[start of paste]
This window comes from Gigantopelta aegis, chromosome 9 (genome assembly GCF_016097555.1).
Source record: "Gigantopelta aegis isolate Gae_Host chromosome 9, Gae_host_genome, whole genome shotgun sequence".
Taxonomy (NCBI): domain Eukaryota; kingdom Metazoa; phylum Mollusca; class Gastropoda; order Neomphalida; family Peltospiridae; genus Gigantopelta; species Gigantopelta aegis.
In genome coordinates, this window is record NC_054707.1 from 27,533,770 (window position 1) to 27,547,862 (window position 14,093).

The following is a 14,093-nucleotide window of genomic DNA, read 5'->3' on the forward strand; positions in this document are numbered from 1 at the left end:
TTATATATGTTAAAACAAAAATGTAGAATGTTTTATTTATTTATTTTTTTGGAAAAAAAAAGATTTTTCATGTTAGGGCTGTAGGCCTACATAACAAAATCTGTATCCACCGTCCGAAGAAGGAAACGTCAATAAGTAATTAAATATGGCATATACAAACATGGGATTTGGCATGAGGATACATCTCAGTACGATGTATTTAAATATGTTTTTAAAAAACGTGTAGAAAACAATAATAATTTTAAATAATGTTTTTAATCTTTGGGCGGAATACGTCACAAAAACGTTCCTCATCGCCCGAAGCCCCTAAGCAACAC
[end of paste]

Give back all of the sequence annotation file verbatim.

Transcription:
This window comes from Gigantopelta aegis, chromosome 9 (genome assembly GCF_016097555.1).
Source record: "Gigantopelta aegis isolate Gae_Host chromosome 9, Gae_host_genome, whole genome shotgun sequence".
Taxonomy (NCBI): domain Eukaryota; kingdom Metazoa; phylum Mollusca; class Gastropoda; order Neomphalida; family Peltospiridae; genus Gigantopelta; species Gigantopelta aegis.
In genome coordinates, this window is record NC_054707.1 from 27,533,770 (window position 1) to 27,547,862 (window position 14,093).

The following is a 14,093-nucleotide window of genomic DNA, read 5'->3' on the forward strand; positions in this document are numbered from 1 at the left end:
TTATATATGTTAAAACAAAAATGTAGAATGTTTTATTTATTTATTTTTTTGGAAAAAAAAAGATTTTTCATGTTAGGGCTGTAGGCCTACATAACAAAATCTGTATCCACCGTCCGAAGAAGGAAACGTCAATAAGTAATTAAATATGGCATATACAAACATGGGATTTGGCATGAGGATACATCTCAGTACGATGTATTTAAATATGTTTTTAAAAAACGTGTAGAAAACAATAATAATTTTAAATAATGTTTTTAATCTTTGGGCGGAATACGTCACAAAAACGTTCCTCATCGCCCGAAGCCCCTAAGCAACAC